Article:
Try not to get dizzy, but follow this paradoxical train of thought: sometimes the drive to make things easier and more efficient can make things massively inefficient. It's so difficult to see when good intentions are resulting in something worthy, and the glow of something seemingly simple to use can blind one to the actual reality.
A USA Today article has a perfect example of this kind of effect at work. According to this piece, customers are upset by the way that car rental services employ pass devices for tollbooths on highways in a manner that leaves renters with an extra fee they weren't expecting.
Although the use of devices in cars that automatically pay these tolls is supposed to be a convenience, some users view it as a sneaky way to wring more cash out of them unawares, as the costs don't turn up until after the service has concluded. The devices that function as passes might be small and non-descript, and if the customer doesn't know what it's for, they might pay their own tolls unaware.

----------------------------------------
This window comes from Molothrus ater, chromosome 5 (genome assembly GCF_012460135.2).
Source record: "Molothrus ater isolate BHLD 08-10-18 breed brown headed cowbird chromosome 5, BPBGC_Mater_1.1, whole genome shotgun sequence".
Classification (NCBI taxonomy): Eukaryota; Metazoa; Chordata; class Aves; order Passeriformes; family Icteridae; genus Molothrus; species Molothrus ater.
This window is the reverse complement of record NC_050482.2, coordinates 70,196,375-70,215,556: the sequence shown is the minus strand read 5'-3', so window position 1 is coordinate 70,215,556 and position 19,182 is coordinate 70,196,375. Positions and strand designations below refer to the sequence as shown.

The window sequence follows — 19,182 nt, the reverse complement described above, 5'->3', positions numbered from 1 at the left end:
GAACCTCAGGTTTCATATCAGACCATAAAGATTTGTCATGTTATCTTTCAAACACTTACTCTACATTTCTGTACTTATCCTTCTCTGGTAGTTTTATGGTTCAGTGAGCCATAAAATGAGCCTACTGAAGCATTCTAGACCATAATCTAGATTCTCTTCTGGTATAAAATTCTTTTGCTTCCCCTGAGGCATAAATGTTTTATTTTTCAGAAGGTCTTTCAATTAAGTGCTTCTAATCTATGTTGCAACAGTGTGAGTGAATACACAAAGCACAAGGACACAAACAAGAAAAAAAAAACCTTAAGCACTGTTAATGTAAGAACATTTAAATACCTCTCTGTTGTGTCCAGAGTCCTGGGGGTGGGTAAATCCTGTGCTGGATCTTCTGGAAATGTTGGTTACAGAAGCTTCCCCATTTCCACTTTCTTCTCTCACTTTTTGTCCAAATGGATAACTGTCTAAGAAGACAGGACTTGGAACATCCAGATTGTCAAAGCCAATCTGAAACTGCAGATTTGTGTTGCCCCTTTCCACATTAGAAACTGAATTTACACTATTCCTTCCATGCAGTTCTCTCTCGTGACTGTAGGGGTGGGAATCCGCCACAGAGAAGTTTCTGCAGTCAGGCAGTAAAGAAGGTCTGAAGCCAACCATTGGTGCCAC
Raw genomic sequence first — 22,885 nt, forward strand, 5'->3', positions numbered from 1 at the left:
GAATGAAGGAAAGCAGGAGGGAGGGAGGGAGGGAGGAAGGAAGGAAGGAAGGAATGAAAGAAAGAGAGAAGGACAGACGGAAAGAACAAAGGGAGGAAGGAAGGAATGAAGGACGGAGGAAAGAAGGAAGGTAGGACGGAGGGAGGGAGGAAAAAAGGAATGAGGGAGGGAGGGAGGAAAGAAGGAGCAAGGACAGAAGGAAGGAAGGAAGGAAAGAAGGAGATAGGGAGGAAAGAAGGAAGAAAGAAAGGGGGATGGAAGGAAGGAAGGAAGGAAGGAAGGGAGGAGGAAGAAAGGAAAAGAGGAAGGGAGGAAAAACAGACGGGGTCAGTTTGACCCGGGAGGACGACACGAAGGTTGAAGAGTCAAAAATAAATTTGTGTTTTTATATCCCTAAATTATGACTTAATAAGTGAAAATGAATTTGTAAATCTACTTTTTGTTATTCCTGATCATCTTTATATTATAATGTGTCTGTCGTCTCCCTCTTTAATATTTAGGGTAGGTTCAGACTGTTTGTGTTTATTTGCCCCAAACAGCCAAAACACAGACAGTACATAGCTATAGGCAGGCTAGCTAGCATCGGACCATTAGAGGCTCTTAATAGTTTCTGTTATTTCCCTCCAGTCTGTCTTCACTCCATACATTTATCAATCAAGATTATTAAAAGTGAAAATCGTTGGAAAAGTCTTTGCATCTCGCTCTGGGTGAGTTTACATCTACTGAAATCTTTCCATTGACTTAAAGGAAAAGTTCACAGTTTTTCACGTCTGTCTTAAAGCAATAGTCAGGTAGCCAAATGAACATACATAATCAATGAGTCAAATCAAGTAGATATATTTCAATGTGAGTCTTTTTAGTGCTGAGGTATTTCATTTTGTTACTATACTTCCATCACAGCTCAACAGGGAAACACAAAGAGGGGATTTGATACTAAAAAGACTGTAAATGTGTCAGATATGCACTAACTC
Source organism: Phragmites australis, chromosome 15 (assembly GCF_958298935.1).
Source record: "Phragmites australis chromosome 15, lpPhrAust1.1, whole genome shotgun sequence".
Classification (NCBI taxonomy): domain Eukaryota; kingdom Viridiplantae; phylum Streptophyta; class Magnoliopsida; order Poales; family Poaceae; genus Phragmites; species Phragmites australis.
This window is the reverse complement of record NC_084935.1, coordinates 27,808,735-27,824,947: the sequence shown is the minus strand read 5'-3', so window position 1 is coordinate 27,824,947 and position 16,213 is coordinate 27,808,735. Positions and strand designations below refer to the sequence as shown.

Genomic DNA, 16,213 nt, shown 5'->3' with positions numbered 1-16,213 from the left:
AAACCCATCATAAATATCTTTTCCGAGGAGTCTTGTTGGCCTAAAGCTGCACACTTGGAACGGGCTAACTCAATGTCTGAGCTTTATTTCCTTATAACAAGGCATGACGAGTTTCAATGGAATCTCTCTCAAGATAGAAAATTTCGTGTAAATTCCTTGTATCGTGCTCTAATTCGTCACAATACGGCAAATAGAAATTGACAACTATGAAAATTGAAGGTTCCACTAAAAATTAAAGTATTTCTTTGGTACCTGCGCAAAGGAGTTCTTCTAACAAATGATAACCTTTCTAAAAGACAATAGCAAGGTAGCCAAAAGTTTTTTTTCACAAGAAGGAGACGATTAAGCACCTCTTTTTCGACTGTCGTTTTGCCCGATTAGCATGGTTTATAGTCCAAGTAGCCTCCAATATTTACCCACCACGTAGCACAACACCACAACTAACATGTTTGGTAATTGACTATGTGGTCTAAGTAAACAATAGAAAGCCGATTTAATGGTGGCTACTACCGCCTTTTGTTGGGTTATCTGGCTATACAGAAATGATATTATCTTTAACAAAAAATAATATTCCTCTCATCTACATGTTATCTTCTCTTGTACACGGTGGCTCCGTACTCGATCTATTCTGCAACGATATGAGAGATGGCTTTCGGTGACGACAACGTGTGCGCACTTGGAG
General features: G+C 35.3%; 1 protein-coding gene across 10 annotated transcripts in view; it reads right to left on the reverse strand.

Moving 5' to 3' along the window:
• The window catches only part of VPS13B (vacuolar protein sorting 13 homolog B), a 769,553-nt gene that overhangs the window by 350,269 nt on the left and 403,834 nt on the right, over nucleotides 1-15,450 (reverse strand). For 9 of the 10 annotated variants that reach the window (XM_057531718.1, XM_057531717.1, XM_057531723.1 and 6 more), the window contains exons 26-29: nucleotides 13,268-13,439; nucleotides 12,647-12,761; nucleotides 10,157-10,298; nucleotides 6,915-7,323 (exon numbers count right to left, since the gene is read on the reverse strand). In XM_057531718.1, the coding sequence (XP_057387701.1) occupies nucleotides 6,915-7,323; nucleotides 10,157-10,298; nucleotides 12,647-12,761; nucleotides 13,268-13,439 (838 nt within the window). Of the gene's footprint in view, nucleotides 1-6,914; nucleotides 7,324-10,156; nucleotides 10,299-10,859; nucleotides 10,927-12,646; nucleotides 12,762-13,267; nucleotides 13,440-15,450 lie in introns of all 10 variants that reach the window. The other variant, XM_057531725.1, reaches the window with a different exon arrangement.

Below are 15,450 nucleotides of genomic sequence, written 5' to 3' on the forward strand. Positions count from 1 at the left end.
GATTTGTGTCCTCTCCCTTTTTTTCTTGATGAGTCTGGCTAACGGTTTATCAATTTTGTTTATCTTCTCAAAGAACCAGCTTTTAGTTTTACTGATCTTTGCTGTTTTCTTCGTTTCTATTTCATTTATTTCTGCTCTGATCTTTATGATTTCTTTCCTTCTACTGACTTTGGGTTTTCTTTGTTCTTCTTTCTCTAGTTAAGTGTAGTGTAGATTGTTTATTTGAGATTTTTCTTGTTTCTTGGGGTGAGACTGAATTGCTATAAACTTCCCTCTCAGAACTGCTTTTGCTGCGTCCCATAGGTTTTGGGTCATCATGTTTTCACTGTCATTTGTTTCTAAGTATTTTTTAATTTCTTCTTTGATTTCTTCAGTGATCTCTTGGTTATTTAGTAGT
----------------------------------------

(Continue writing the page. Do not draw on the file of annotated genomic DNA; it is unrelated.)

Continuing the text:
This kind of confusion has resulted in legal action by some providers. The piece quoted a man named Dave Simons on on how sneaky the use of these devices can be.
"They don't make very clear that their fee is daily, not once per rental. If you use the device once in the 10-day rental, you get charged for all 10 days," he said.
What's the use of working toward better practices and features if the customer doesn't understand them? Using a live answering service can help clear up these problems: even if a newly instituted policy like this isn't the main reason for a certain call, informing users can become a regular part of the ways these employees practice and avoid leaving customers feeling exploited.